Furchgott Sourdiffe Gallery


Presenting a stylistically diverse collection of original work by artists of regional and national stature. The gallery also has a unique collection of fine crafts and gift items.

Open Tuesday-Friday, 9:30AM-5:30PM and Saturday, 10AM-5PM.

86 Falls Road
Shelburne 05482
(802) 985-3848


Art Map Burlington #66

“Illuminate: The Winter Group Show” featuring Sam Colt

11/30/18 to 1/31/19

Opening reception: Friday, November 30, 5-7PM

“Illuminate: The Winter Group Show” features Sam Colt with Bonnie Acker, Julie Y Baker Albright, Elizabeth Allen, Scott André Campbell, Janet Fredericks, Kerry O. Furlani, Philip Hagopian, Karen Henderson, Kate Longmaid, David Maille, Adelaide Murphy Tyrol, Garrett Sadler, Gail Salzman, David Smith, Jozie Furchgott Sourdiffe, and Anne Thiam.

Sam Colt is a Montpelier based artist. She uses the same techniques for her fine art that she has utilized previously as a successful designer of unique decor finishes. “I work primarily in grassello, which is a fine plaster from Italy made from white marble flour, slaked lime and water. I tint, manipulate and layer it with blades and tools, burnishing and roughing it up by degrees. Scratch into it, re-layer and scrape it back off and repeat till an image emerges. Once the image emerge thing happens, I chase it with house-paint, charcoal, watercolor pencils, oil pastels, dammar varnish, shellac and gold & silver leaf–practically anything that sticks–until…well…until it gives me that cinematic post-adventure “cigarette-moment” feeling”.

Image: Locutus Sum by Sam Colt (18″x24″; grassello, ancestor paper, shellac, watercolor, house paint). Courtesy of the artist.

“Listening to Rocks”:
work by Dianne Shullenberger and John Snell

10/12 to 11/20/18

Opening reception: Friday, October 19, 5-7PM with artist talk starting at 6PM.

Dianne Shullenberger of Jericho is well known for her fabulously intricate fabric collage pieces that present landscape and nature in a totally unique way. “The fabric collages use small pieces of fabric to form shapes that are then stitched in place on the sewing machine. Thread is used to shade, give texture and do detail drawings. Each piece involves constant layering of fabric and threads, a labor of love.” The naturalistic outer edges floating on top of a fabric background give each piece a jewel-like quality which forgoes preciousness while embracing the wildness of nature. This exhibit also includes her detailed color pencil drawings. Shullenberger reflects on the creation of this exhibit: “There is so much life connected with rocks we just have to look closely and to listen. This exhibition is a three year collaboration with John Snell. We have hiked to some locations together but mostly we have been on our own to investigate these amazing forms in all seasons and in various parts of the country. We each have an intense eye for minute details in nature…This body of work emanates from hikes taken in Vermont, New Hampshire, Iceland, Michigan, and Italy. These colored pencil drawings and fabric collages highlight the vegetation surrounding or existing on the rocks, drawing attention to their colors, patterns, textures and understanding the differences in each site.”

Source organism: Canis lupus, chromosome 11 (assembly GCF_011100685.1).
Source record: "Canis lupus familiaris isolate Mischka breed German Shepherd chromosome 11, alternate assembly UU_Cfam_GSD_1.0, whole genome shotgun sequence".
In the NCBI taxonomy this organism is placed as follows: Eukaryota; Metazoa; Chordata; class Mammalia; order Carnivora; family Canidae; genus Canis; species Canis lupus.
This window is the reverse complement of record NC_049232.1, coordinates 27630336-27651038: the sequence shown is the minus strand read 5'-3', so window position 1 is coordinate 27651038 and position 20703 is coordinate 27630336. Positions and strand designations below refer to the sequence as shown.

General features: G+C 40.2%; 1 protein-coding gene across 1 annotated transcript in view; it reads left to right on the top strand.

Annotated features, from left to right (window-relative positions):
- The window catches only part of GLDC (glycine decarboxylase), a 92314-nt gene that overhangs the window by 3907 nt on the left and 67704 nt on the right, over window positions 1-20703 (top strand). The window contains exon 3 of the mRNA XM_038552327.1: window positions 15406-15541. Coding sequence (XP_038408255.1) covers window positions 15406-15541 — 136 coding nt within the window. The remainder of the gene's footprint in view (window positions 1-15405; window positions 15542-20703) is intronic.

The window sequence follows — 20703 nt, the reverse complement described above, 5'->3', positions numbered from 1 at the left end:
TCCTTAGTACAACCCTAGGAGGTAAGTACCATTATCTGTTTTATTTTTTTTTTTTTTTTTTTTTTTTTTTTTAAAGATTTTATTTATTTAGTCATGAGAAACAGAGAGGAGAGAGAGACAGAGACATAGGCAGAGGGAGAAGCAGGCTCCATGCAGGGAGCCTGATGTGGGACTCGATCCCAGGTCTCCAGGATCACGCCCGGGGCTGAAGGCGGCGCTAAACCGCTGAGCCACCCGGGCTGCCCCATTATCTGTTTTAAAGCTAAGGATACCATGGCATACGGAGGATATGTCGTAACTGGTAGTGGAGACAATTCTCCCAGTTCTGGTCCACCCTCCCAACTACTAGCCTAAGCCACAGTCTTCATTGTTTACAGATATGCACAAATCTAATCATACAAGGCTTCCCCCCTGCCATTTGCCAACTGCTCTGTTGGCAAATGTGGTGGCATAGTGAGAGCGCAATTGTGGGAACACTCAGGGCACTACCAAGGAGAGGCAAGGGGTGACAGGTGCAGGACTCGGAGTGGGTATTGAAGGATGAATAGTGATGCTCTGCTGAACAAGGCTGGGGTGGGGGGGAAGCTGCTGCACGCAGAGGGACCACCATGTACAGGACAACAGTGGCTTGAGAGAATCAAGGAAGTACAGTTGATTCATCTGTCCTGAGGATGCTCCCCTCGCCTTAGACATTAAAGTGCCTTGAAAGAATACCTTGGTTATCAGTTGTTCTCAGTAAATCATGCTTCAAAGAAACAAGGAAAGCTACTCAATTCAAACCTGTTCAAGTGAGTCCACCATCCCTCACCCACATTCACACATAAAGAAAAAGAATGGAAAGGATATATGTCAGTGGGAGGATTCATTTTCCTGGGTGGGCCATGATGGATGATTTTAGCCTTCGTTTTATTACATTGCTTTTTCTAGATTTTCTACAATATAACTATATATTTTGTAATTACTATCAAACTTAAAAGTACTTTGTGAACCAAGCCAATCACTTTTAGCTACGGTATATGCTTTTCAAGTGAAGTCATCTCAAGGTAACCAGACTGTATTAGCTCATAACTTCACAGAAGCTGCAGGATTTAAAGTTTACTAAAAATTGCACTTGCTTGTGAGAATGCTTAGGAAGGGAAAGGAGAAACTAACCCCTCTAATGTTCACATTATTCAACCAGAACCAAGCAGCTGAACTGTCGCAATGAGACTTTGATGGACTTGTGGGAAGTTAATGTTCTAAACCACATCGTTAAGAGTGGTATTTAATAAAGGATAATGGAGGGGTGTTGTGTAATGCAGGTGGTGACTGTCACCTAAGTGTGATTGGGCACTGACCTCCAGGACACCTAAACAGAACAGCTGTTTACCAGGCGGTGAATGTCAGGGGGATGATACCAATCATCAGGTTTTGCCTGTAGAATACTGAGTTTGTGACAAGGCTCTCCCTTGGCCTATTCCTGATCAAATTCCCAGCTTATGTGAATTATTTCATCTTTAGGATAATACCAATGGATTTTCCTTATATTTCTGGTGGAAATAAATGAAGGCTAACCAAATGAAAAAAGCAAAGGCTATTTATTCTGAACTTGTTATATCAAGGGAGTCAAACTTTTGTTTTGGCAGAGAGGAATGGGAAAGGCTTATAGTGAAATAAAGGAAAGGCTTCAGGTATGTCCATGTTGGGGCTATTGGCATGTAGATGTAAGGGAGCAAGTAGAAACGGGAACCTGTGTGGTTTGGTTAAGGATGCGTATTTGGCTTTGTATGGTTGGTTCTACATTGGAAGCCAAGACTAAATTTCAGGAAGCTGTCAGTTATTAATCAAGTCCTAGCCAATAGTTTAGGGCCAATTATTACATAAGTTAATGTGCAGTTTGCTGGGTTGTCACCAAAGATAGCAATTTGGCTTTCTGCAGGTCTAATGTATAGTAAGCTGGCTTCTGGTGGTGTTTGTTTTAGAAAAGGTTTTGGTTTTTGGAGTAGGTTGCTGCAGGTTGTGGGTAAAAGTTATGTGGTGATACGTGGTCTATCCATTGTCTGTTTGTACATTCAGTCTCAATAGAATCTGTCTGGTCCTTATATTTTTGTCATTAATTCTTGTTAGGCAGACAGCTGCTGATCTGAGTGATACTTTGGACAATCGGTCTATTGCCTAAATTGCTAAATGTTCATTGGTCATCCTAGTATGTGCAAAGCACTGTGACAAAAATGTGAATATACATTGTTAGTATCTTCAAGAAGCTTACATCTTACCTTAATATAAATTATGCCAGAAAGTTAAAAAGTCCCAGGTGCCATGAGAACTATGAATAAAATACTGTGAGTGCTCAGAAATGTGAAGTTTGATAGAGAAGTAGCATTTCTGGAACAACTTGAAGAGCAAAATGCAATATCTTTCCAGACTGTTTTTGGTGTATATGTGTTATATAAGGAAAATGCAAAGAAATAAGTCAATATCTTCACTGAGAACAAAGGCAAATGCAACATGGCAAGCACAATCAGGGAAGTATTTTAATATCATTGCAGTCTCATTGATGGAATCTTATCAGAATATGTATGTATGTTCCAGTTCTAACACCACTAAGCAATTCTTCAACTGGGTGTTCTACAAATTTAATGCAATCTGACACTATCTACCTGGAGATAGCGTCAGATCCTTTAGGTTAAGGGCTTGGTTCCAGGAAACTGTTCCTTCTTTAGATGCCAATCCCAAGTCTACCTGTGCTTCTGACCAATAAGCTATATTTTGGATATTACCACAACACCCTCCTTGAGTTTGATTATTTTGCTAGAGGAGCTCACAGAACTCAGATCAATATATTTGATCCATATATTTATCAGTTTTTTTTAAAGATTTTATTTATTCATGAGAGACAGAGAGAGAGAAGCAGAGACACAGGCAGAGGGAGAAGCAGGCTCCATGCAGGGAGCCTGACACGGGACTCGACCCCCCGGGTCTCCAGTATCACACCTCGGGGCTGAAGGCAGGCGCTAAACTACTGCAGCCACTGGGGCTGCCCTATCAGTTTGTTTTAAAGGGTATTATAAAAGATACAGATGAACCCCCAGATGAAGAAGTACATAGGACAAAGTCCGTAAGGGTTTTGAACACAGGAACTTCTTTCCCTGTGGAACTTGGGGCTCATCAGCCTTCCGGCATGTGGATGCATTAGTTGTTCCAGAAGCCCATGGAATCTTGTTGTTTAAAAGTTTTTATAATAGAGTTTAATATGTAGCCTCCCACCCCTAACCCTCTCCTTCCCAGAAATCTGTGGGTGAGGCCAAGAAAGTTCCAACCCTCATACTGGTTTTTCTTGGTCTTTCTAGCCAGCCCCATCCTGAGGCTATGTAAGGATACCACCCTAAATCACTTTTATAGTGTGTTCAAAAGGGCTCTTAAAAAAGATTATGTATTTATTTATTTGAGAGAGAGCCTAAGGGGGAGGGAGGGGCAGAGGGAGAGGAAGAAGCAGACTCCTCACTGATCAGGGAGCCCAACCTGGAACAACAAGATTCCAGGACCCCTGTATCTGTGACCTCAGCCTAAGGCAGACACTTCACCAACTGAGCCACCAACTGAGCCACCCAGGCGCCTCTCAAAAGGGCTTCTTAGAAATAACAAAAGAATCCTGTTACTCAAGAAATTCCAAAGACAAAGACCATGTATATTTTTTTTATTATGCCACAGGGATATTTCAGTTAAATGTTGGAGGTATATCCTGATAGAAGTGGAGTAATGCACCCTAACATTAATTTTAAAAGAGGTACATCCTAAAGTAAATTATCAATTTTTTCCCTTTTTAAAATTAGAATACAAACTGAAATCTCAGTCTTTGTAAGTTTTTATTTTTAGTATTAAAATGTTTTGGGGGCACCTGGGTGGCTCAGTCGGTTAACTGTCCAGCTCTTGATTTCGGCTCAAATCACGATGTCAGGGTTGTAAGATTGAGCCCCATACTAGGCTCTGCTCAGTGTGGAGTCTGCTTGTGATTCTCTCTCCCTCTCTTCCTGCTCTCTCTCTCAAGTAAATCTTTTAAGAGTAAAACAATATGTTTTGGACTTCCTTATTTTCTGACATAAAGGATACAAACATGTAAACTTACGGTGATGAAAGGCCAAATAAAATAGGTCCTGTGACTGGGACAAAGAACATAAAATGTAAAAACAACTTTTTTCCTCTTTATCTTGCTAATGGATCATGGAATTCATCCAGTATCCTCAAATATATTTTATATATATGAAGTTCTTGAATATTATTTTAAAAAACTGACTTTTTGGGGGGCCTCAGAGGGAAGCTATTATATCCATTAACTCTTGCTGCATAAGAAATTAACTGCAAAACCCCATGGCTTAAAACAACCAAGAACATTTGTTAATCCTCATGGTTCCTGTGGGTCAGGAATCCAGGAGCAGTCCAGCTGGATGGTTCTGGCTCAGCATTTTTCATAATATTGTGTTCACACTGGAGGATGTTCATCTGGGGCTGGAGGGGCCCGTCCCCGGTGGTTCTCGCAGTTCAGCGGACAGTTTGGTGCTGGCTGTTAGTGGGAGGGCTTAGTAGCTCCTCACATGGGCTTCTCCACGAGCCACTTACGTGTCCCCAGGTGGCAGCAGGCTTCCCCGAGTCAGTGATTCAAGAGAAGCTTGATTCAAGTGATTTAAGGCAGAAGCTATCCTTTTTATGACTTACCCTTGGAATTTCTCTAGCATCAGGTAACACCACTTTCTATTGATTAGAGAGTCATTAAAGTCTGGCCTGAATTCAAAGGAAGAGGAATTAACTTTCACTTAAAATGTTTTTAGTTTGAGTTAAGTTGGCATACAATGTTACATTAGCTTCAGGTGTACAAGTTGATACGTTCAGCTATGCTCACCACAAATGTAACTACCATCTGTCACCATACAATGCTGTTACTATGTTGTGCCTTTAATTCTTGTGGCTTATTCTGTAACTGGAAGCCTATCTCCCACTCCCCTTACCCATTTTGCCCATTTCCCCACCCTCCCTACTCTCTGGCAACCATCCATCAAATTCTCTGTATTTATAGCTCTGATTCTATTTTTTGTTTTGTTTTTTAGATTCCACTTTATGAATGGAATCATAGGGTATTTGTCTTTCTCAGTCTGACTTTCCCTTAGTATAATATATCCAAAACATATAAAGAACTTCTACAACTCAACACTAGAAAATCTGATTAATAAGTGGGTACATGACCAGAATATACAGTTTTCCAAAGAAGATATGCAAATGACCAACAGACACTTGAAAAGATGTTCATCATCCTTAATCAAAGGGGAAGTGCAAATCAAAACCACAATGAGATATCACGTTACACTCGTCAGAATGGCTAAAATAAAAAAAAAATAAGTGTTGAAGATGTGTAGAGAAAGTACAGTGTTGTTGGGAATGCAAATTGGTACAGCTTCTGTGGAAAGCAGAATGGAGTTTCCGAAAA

John Snell is a photographer from Montpelier. The two artists found common ground in their love of both hiking and art, resulting in an exhibition focusing on rocks from very different, but harmonious, viewpoints and mediums. “Growing up in Central Michigan I did not often see rocks of any kind, and my first memory of seeing bedrock was from my teens when I traveled an hour south where I saw a new interstate road cut. In the past forty years living in Vermont, I’ve grown to love the abundance of rocks, large and small, as well as the magnificent road cuts, immense quarries, and rivers polishing their way over the soul of the earth. Add the beautifully complex growths of lichen and mosses and the fact that many are best seen after a bit of hiking, and it is clear Vermont’s rocks are an artist’s dream comes true. And as a result, I’ve enjoyed rocks wherever I have traveled around the world.The rocks I’ve photographed are portrayed both in situ and as abstracted details in the hope that they will inspire others to get out traveling and hiking to see more of these treasures. As I discovered in creating this exhibit with Dianne, creating art with hiking friend is a bonus. So pick up your paints, sketchpad or camera, meet up with a friend and, no matter the time of year, go out and listen for what the rocks have to say.”

Image: untitled by John Snell (photograph)

“New Paintings: Unknown Time and Place” by Gail Salzman

8/24 to 10/2/18

Opening reception: Friday, August 31, 6-8PM
Born in Port Chester and raised in Syracuse, New York, Gail Salzman earned a degree in Fine Art at Indiana University. She also studied at Skowhegan School and the New York Studio School.